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Black Lives Matter Limerick protest shows the solidarity of people for George Floyd

Black Lives Matter Limerick protest took place on Bedford Row.

Black Lives Matter Limerick protest shows the solidarity of people for George Floyd 

Story and photos by I Love Limerick correspondent Bruna Vaz Mattos

During one of the hottest days of the year in Ireland on Monday, June 2, 50 people came together in Limerick on Bedford Row following the death of George Floyd. The protest was attended predominantly by young people aged 16-30, carrying signs calling for an end to racism, an end to direct provision and in solidarity with the Black Lives Matter campaign. 


For more than one hour, the group chanted phrases like “black lives matter” and “I can’t breathe” representing the words said repeatedly by George after he was being arrested and trying to breathe, minutes before his death.  

On May 25, police officers in Minneapolis, USA, arrested George Floyd, a 46-year-old black man after a deli employee called 911 accused him of buying cigarettes with a counterfeit $20 bill. Footage of the arrest shows a police officer, Derek Chauvin, kneeling on Mr Floyd’s neck while he was pinned to the floor for nearly nine minutes. The independent autopsy says Floyd died of “asphyxiation from sustained pressure” when his neck and back were compressed by Mr Chauvin during his arrest. Cities across the US have been rocked by protests over the death in recent days. The murder encouraged protests not only all over the country but all around the world. 

Black Lives Matter Limerick

A protester carrying a sign calling for an end to direct provision.

Two protests took place in Dublin yesterday – one at the US Embassy and another at the US Ambassador’s Residence in Phoenix Park. Similar protests have taken place around the world, including in New Zealand, Australia, the Netherlands and the UK. Dozens of cities across the United States remain under curfews at a level not seen since riots following the 1968 assassination of civil rights activist Martin Luther King Jr.

One of the Limerick protesters Elysha Folan said, “As a white person I understand the privilege of my skin tone. So why don’t people of colour receive the same? It shouldn’t have taken the murder of George Floyd for us to finally listen up and demand change. What happened on May 25 should never have even been a thought in the police officers mind.

We live in a world now where racism has become so very casual. We live in a world where killing black people has become a regular occurrence. We live in a world where the police force is praised for violent acts.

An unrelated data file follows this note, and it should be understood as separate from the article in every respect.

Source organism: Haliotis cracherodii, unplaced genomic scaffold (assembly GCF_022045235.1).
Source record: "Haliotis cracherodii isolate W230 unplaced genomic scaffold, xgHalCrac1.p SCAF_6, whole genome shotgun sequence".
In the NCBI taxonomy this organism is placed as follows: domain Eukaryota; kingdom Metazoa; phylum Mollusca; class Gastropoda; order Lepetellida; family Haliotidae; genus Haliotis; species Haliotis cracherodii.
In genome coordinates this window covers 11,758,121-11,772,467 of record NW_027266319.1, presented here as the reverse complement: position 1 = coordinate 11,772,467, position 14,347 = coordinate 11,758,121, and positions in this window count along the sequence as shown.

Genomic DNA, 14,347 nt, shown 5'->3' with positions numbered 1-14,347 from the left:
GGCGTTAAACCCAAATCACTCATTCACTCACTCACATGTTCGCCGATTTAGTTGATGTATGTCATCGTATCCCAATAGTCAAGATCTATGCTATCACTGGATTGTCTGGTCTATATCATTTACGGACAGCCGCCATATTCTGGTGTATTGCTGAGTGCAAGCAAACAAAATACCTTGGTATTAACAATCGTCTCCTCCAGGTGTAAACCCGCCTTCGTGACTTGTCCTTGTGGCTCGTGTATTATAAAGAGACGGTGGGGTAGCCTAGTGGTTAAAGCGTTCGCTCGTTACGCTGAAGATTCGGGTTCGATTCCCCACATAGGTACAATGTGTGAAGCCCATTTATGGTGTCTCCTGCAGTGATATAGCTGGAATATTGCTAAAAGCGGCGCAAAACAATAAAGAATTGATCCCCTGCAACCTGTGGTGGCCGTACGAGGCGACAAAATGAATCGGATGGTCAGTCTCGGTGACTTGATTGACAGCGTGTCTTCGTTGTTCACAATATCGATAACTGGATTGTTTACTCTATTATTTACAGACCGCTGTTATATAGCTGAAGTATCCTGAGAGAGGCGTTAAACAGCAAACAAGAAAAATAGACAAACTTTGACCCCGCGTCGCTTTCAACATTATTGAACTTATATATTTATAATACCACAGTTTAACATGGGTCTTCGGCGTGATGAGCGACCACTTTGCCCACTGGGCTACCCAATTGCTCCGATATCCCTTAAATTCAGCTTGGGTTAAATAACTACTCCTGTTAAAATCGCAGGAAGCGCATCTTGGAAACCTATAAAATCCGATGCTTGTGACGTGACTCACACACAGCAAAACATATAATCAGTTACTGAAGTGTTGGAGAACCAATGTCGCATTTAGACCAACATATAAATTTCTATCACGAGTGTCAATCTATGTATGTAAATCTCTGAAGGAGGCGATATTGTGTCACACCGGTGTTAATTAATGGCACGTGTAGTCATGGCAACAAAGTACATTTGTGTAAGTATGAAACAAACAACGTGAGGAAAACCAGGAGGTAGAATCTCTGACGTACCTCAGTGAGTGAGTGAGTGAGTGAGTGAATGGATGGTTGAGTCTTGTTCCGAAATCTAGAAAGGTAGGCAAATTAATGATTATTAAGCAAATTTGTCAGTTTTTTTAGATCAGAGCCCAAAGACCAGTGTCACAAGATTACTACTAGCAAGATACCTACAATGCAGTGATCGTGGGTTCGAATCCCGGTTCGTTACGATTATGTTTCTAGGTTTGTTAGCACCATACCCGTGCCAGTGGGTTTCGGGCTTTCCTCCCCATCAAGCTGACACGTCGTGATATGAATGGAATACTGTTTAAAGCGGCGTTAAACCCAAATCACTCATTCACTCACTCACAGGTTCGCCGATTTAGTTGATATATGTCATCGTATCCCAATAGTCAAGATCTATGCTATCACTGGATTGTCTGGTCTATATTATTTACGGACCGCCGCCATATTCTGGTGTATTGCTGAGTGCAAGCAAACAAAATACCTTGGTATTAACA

No one wants to have to burn buildings and riot but governments and the past has unfortunately given people no choice. People won’t stand for it anymore. I’m 22 years old and I don’t want to have to protest when I’m 60. I don’t want to have a family in a world of racism and police brutality. Everyone in the world right now needs to be vocal. Posting one or two things on social media just won’t cut it anymore.

If you want to be a part of the fight you need to educate yourself, donate to those who need it and get out there and protest wherever you can. Don’t be silent, use your voice because too many have already been taken.”

In Limerick, an organisation called Doras is an independent, non-profit, non-governmental organisation working to promote and protect human rights since the year 2000. Their core areas of work include Direct Support, Advocacy & Campaigns and Integration Planning. People living in Ireland in Direct provision are among the most marginalised and mistreated communities in this country. But with an escalating number of cases of Covid-19 being confirmed and the unsuitable nature of accommodation in which they are housed coming under increasingly tough scrutiny, a better deal may hopefully be on the way for asylum seekers.

A Black Lives Matter protest which was due to take place in Limerick has been cancelled – with a rally taking place online instead.

The event was supposed to take place at Arthur’s Quay Park from 2pm, but last night, organisers moved to cancel the protest.

ack Lives Matter Limerick

 To sign the petition for Justice for George Floyd, click here

For more information on Doras, click here

For more storied on Doras, click here


Richard is a presenter, producer, songwriter and actor. He was named the Limerick Person of the Year (2011) and won an online award at the Metro Éireann Media and Multicultural Awards (2011) for promoting multi-culturalism online. Richard says that the concept is very much a community driven project that aims to document life in Limerick. So, that in 20 years time people can look back and remember the events that were making the headlines.